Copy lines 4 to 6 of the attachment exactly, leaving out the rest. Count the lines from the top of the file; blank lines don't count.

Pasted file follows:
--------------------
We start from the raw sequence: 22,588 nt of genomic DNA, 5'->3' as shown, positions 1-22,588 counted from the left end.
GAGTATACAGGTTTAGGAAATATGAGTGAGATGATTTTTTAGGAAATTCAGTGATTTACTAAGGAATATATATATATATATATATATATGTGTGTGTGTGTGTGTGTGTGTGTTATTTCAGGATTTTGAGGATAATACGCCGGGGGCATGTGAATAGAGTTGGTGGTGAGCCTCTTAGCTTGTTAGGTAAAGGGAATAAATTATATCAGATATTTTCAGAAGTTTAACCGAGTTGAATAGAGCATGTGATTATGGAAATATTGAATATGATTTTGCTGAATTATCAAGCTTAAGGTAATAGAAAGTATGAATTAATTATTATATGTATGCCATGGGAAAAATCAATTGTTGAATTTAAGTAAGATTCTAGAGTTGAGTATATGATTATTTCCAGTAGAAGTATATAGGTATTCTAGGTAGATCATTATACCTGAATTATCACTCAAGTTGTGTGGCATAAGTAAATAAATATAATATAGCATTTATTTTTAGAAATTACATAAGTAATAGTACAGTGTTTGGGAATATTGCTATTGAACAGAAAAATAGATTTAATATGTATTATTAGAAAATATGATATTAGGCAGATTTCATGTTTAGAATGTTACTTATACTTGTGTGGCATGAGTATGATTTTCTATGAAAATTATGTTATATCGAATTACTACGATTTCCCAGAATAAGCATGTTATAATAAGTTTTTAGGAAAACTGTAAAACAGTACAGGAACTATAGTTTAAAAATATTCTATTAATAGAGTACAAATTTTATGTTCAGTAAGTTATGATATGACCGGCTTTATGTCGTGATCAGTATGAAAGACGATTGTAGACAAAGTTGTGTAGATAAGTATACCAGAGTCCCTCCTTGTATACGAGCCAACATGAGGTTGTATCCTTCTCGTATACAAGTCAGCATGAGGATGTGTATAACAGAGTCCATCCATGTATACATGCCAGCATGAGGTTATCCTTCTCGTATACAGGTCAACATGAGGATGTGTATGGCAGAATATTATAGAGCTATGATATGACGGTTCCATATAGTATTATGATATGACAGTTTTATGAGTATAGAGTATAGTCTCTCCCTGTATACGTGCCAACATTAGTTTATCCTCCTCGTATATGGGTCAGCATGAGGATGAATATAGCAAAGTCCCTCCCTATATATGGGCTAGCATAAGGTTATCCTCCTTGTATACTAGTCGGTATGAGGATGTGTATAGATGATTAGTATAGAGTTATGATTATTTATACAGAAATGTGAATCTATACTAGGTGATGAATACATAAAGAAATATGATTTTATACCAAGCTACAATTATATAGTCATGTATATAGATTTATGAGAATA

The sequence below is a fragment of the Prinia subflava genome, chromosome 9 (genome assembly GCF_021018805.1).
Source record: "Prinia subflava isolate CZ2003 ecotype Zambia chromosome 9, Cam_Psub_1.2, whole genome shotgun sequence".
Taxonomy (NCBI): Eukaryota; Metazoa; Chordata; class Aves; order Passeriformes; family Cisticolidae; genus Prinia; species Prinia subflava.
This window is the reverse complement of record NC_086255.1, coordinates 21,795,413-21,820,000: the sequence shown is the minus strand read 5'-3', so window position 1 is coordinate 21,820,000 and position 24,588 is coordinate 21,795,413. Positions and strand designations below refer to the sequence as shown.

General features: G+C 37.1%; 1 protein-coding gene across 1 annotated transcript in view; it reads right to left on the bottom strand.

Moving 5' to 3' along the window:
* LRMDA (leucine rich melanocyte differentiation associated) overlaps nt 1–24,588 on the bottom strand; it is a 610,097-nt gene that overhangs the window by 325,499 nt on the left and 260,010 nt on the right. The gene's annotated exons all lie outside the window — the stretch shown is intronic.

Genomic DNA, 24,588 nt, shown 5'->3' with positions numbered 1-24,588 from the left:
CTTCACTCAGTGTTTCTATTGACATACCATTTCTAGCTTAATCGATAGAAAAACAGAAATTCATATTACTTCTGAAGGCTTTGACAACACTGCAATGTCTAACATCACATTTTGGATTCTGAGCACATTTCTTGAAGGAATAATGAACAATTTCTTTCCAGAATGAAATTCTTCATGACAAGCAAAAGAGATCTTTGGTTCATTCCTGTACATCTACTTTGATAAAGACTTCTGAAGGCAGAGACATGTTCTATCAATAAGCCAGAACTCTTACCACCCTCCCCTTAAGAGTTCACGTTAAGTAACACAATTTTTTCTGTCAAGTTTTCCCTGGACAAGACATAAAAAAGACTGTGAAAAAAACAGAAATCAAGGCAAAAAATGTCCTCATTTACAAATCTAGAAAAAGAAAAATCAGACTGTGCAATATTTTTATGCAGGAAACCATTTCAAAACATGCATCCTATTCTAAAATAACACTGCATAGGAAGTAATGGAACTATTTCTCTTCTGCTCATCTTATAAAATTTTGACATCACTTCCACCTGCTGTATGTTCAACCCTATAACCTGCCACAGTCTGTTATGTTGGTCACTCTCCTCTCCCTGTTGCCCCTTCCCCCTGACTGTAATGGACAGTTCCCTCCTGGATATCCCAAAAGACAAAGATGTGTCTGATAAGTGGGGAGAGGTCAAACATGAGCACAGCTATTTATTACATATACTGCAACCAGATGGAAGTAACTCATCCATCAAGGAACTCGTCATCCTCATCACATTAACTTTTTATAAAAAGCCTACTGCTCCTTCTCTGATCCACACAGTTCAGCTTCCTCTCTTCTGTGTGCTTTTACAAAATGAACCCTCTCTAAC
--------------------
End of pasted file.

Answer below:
Source record: "Prinia subflava isolate CZ2003 ecotype Zambia chromosome 9, Cam_Psub_1.2, whole genome shotgun sequence".
Taxonomy (NCBI): Eukaryota; Metazoa; Chordata; class Aves; order Passeriformes; family Cisticolidae; genus Prinia; species Prinia subflava.
This window is the reverse complement of record NC_086255.1, coordinates 21,795,413-21,820,000: the sequence shown is the minus strand read 5'-3', so window position 1 is coordinate 21,820,000 and position 24,588 is coordinate 21,795,413. Positions and strand designations below refer to the sequence as shown.